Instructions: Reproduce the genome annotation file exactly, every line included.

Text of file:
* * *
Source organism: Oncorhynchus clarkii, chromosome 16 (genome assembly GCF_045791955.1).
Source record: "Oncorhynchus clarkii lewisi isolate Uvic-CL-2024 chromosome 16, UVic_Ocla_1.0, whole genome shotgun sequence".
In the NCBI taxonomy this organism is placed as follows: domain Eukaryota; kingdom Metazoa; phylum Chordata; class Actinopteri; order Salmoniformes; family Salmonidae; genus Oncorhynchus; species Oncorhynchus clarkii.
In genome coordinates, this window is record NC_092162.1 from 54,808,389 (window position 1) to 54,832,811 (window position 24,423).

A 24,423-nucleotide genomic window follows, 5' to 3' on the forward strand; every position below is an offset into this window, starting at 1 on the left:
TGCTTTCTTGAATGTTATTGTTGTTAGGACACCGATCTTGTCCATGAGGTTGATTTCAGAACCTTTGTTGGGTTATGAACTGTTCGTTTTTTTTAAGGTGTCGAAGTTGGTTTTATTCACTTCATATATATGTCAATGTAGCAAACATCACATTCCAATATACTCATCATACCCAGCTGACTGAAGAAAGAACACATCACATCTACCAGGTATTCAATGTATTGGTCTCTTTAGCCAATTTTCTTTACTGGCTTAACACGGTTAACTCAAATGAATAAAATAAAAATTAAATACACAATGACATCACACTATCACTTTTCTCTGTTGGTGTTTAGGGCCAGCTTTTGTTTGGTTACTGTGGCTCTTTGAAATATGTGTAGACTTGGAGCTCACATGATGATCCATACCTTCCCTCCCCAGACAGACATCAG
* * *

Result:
Source organism: Oncorhynchus clarkii, chromosome 16 (genome assembly GCF_045791955.1).
Source record: "Oncorhynchus clarkii lewisi isolate Uvic-CL-2024 chromosome 16, UVic_Ocla_1.0, whole genome shotgun sequence".
In the NCBI taxonomy this organism is placed as follows: domain Eukaryota; kingdom Metazoa; phylum Chordata; class Actinopteri; order Salmoniformes; family Salmonidae; genus Oncorhynchus; species Oncorhynchus clarkii.
In genome coordinates, this window is record NC_092162.1 from 54,808,389 (window position 1) to 54,832,811 (window position 24,423).

A 24,423-nucleotide genomic window follows, 5' to 3' on the forward strand; every position below is an offset into this window, starting at 1 on the left:
TGCTTTCTTGAATGTTATTGTTGTTAGGACACCGATCTTGTCCATGAGGTTGATTTCAGAACCTTTGTTGGGTTATGAACTGTTCGTTTTTTTTAAGGTGTCGAAGTTGGTTTTATTCACTTCATATATATGTCAATGTAGCAAACATCACATTCCAATATACTCATCATACCCAGCTGACTGAAGAAAGAACACATCACATCTACCAGGTATTCAATGTATTGGTCTCTTTAGCCAATTTTCTTTACTGGCTTAACACGGTTAACTCAAATGAATAAAATAAAAATTAAATACACAATGACATCACACTATCACTTTTCTCTGTTGGTGTTTAGGGCCAGCTTTTGTTTGGTTACTGTGGCTCTTTGAAATATGTGTAGACTTGGAGCTCACATGATGATCCATACCTTCCCTCCCCAGACAGACATCAG